It’s a little-known fact that Germany is home to the third-highest number of dollar millionaires in the world. And according to a forecast by Swiss bank Credit Suisse, 2.2 million millionaires will live in Germany in five years’ time — a 14 percent increase from today.
You’d think that’s good news for asset managers. Unfortunately, it doesn’t necessarily make for rich pickings. A new study shows that while the German market is worth around €740 billion ($912 billion) and growing by 5 percent a year, fierce competition is continuing to bite into profits.
“The profit margin will shrink to 10 basis points in 2018, marking the lowest level since 2007,” predicts Felix Germann, a junior partner at McKinsey, which conducted the study. By way of comparison, the margin was 30 points before the outbreak of the financial crisis in 2008, and 17 points in 2015. No one is expecting a return to growing margins anytime soon.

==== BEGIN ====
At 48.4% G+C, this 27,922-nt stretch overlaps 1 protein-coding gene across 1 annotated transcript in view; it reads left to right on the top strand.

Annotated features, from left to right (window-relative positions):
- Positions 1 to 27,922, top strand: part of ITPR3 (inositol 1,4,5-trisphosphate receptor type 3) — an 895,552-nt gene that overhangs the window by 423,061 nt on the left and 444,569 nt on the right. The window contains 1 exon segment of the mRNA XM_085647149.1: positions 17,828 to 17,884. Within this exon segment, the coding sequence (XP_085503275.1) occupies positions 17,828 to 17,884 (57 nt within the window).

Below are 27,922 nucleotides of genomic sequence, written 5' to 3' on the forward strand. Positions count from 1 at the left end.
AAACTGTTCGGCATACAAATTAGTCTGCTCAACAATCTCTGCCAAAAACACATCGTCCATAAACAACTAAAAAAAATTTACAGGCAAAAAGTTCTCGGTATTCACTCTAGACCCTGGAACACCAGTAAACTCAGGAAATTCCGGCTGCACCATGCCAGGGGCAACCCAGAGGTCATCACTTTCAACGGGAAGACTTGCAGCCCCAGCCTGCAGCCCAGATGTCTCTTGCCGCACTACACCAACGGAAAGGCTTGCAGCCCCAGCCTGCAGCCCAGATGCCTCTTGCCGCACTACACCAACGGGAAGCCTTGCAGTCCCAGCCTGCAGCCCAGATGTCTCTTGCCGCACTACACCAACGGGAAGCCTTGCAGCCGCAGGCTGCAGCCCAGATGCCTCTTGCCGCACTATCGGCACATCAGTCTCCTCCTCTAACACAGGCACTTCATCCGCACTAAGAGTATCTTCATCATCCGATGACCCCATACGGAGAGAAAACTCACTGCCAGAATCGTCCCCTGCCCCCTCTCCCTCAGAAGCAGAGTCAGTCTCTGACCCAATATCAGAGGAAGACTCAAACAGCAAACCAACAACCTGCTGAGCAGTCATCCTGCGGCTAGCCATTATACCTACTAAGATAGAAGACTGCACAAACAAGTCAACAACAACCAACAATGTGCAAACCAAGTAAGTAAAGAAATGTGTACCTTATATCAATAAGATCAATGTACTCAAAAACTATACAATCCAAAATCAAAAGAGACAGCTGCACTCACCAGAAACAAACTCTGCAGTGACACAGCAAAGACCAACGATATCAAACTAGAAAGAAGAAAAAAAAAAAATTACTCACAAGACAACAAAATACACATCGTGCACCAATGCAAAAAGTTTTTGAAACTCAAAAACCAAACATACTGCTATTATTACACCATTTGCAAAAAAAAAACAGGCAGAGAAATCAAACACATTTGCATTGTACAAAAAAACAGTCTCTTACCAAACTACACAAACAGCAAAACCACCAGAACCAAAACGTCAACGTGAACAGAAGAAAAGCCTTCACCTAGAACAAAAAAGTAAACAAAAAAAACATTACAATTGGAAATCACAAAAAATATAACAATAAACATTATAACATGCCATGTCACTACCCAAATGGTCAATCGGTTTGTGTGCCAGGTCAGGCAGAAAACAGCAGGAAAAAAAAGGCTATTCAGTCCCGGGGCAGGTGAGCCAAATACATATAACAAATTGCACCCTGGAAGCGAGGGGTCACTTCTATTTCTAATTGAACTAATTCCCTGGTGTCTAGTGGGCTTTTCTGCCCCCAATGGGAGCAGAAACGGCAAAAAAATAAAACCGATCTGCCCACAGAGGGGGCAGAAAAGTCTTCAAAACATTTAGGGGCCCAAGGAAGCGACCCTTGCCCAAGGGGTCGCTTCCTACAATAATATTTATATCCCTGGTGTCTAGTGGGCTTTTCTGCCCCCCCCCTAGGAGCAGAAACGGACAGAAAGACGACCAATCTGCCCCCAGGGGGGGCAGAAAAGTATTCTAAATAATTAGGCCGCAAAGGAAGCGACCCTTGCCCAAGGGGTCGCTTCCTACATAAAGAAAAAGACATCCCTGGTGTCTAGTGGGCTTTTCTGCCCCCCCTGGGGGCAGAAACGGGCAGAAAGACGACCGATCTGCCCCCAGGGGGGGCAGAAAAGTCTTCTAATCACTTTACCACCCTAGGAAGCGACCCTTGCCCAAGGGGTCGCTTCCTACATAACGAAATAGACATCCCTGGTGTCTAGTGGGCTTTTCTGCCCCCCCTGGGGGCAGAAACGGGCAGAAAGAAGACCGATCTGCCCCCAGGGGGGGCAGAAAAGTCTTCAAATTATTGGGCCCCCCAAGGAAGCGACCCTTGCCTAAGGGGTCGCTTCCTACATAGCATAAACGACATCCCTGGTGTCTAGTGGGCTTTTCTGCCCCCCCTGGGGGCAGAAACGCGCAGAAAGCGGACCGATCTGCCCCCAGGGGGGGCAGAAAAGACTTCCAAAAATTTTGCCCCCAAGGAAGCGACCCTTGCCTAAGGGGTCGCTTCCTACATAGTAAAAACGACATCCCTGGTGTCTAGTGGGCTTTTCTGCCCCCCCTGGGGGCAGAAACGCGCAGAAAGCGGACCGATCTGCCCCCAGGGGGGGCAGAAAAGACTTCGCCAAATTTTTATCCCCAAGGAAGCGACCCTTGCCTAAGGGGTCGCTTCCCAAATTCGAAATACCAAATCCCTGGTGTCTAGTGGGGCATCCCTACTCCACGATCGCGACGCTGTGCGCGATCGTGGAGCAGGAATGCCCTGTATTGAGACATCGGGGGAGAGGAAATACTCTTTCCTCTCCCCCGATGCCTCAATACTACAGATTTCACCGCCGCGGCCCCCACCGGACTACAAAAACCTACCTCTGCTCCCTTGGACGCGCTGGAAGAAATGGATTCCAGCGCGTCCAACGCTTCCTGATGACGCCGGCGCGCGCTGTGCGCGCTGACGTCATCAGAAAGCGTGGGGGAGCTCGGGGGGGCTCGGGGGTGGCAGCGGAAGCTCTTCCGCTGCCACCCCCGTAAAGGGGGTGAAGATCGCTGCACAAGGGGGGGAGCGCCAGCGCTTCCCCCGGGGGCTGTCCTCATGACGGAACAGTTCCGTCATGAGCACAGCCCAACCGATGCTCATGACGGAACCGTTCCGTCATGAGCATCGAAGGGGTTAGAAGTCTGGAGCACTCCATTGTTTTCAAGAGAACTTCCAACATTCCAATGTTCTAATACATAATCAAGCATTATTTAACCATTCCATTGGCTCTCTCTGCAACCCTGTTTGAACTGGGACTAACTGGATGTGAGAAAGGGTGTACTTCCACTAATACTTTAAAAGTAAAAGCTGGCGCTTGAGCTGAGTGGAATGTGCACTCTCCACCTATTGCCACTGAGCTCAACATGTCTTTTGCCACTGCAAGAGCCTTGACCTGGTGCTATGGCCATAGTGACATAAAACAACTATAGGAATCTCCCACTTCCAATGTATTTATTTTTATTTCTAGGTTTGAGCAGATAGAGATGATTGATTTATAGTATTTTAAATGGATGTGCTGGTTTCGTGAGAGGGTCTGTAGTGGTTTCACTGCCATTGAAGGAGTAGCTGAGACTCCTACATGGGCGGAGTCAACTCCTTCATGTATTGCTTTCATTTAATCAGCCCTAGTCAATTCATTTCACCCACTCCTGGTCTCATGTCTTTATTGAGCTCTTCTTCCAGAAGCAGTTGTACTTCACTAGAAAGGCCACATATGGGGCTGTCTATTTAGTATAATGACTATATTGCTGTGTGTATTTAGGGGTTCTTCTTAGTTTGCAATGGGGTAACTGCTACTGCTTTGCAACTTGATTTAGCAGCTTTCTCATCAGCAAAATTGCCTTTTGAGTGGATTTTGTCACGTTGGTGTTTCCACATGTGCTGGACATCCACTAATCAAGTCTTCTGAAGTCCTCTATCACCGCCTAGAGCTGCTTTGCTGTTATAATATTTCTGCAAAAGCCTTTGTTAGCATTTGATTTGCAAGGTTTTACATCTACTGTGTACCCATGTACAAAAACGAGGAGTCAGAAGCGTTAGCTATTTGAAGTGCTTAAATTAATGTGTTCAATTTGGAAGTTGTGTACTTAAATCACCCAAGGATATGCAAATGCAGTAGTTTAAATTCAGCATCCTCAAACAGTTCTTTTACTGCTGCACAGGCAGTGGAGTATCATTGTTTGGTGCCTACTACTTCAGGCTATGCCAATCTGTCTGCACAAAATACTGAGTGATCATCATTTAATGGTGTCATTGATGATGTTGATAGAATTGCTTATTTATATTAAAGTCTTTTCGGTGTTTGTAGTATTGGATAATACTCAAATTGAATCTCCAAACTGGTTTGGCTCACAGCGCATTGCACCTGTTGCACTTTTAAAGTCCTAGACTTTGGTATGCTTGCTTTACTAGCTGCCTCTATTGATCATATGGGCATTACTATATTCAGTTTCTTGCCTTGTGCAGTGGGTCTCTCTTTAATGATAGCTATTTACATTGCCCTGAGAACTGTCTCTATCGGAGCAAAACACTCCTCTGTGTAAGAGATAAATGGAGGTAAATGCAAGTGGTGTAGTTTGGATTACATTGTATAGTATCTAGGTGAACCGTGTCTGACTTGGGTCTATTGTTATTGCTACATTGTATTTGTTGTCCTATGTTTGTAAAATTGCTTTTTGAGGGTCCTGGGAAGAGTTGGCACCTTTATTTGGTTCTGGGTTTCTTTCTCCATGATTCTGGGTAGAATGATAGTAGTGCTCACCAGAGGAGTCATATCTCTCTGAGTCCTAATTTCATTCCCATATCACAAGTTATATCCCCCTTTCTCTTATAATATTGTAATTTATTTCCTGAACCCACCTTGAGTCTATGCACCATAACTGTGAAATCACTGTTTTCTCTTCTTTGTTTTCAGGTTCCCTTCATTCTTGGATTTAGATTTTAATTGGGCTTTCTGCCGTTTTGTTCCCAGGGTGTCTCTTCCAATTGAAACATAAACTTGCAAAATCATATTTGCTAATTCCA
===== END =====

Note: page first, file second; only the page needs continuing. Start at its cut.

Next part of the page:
That will make worrying reading for the bosses of Deutsche Bank, which is listing a 25 percent stake in its asset management arm DWS this month. It hopes to raise up to €2 billion.
Tobias Wolf, head of banking at Capgemini Consulting in Switzerland, blames customer behavior for the continuing pressure. “They act cost-consciously and above all, ask for products with low margins,” he said.